The Ongoing Saga of the Florida Bar’s Angst About Competitive Keyword Advertising
Your Periodic Reminder That Keyword Ad Lawsuits Are Stupid–Passport Health v. Avance
Restricting Competitive Keyword Ads Is Anti-Competitive–FTC v. 1-800 Contacts
Another Failed Trademark Suit Over Competitive Keyword Advertising–JIVE v. Wine Racks America
Negative Keywords Help Defeat Preliminary Injunction–DealDash v. ContextLogic
The Florida Bar and Competitive Keyword Advertising: A Tragicomedy (in 3 Parts)
Another Court Says Competitive Keyword Advertising Doesn’t Cause Confusion
Competitive Keyword Advertising Doesn’t Show Bad Intent–ONEpul v. BagSpot
Brief Roundup of Three Keyword Advertising Lawsuit Developments
Interesting Tidbits From FTC’s Antitrust Win Against 1-800 Contacts’ Keyword Ad Restrictions
1-800 Contacts Charges Higher Prices Than Its Online Competitors, But They Are OK With That–FTC v. 1-800 Contacts
FTC Explains Why It Thinks 1-800 Contacts’ Keyword Ad Settlements Were Anti-Competitive–FTC v. 1-800 Contacts
Amazon Defeats Lawsuit Over Its Keyword Ad Purchases–Lasoff v. Amazon
More Evidence Why Keyword Advertising Litigation Is Waning
Court Dumps Crappy Trademark & Keyword Ad Case–ONEPul v. BagSpot
AdWords Buys Using Geographic Terms Support Personal Jurisdiction–Rilley v. MoneyMutual
FTC Sues 1-800 Contacts For Restricting Competitive Keyword Advertising
Competitive Keyword Advertising Lawsuit Will Go To A Jury–Edible Arrangements v. Provide Commerce
Texas Ethics Opinion Approves Competitive Keyword Ads By Lawyers
Court Beats Down Another Competitive Keyword Advertising Lawsuit–Beast Sports v. BPI
Another Murky Opinion on Lawyers Buying Keyword Ads on Other Lawyers’ Names–In re Naert
Keyword Ad Lawsuit Isn’t Covered By California’s Anti-SLAPP Law
Confusion From Competitive Keyword Advertising? Fuhgeddaboudit
Competitive Keyword Advertising Permitted As Nominative Use–ElitePay Global v. CardPaymentOptions
Google And Yahoo Defeat Last Remaining Lawsuit Over Competitive Keyword Advertising
Mixed Ruling in Competitive Keyword Advertising Case–Goldline v. Regal
Another Competitive Keyword Advertising Lawsuit Fails–Infogroup v. DatabaseLLC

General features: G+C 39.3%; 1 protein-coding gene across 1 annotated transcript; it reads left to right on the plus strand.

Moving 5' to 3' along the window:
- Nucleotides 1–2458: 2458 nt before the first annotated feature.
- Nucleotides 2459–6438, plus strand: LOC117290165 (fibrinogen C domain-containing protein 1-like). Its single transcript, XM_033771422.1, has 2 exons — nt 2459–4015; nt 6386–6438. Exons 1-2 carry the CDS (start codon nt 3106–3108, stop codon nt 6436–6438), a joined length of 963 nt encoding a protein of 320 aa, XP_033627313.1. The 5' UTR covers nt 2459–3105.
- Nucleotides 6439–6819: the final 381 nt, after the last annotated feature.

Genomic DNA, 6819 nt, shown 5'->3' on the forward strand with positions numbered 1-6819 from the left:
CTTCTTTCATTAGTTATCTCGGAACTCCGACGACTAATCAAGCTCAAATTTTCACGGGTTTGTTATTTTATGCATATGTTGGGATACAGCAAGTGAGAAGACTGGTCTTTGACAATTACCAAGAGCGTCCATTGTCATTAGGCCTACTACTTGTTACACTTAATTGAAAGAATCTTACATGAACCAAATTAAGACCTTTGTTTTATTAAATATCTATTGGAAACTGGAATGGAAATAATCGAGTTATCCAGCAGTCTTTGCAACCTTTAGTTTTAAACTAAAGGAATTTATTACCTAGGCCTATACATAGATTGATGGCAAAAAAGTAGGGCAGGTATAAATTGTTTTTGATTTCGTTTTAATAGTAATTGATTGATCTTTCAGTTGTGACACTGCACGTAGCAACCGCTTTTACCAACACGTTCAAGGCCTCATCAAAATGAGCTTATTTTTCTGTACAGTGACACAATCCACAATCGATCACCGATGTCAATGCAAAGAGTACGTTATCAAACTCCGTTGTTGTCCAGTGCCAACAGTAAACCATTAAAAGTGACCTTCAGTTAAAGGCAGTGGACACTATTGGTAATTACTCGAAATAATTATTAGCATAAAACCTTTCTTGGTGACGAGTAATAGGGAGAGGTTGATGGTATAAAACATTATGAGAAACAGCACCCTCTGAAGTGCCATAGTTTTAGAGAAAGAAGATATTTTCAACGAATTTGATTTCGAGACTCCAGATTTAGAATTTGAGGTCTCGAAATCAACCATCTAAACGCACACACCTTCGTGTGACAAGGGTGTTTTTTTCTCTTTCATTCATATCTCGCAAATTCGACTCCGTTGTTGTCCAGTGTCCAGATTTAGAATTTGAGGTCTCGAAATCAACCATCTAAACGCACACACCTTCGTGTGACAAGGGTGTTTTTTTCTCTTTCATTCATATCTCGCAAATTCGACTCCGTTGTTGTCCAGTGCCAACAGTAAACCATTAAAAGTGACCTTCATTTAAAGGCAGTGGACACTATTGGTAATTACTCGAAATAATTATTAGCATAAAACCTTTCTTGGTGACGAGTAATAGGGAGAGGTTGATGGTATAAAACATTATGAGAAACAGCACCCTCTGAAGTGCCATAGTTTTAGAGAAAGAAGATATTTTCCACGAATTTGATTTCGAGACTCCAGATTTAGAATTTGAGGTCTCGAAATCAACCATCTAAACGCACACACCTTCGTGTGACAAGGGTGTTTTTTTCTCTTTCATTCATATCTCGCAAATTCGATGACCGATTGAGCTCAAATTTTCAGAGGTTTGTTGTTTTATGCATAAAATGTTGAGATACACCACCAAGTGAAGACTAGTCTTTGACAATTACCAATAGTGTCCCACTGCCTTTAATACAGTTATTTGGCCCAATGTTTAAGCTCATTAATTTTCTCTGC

Damages from Competitive Keyword Advertising Are “Vanishingly Small”
More Defendants Win Keyword Advertising Lawsuits
Another Keyword Advertising Lawsuit Fails Badly
Duplicitous Competitive Keyword Advertising Lawsuits–Fareportal v. LBF (& Vice-Versa)
Trademark Owners Just Can’t Win Keyword Advertising Cases–EarthCam v. OxBlue
Want To Know Amazon’s Confidential Settlement Terms For A Keyword Advertising Lawsuit? Merry Christmas!
Florida Allows Competitive Keyword Advertising By Lawyers
Another Keyword Advertising Lawsuit Unceremoniously Dismissed–Infostream v. Avid
Another Keyword Advertising Lawsuit Fails–Allied Interstate v. Kimmel & Silverman
More Evidence That Competitive Keyword Advertising Benefits Trademark Owners
Suing Over Keyword Advertising Is A Bad Business Decision For Trademark Owners
Florida Proposes to Ban Competitive Keyword Advertising by Lawyers
More Confirmation That Google Has Won the AdWords Trademark Battles Worldwide
Google’s Search Suggestions Don’t Violate Wisconsin Publicity Rights Law
Amazon’s Merchandising of Its Search Results Doesn’t Violate Trademark Law
Buying Keyword Ads on People’s Names Doesn’t Violate Their Publicity Rights
With Its Australian Court Victory, Google Moves Closer to Legitimizing Keyword Advertising Globally
Yet Another Ruling That Competitive Keyword Ad Lawsuits Are Stupid–Louisiana Pacific v. James Hardie
Another Google AdWords Advertiser Defeats Trademark Infringement Lawsuit
With Rosetta Stone Settlement, Google Gets Closer to Legitimizing Billions of AdWords Revenue
Google Defeats Trademark Challenge to Its AdWords Service
Newly Released Consumer Survey Indicates that Legal Concerns About Competitive Keyword Advertising Are Overblown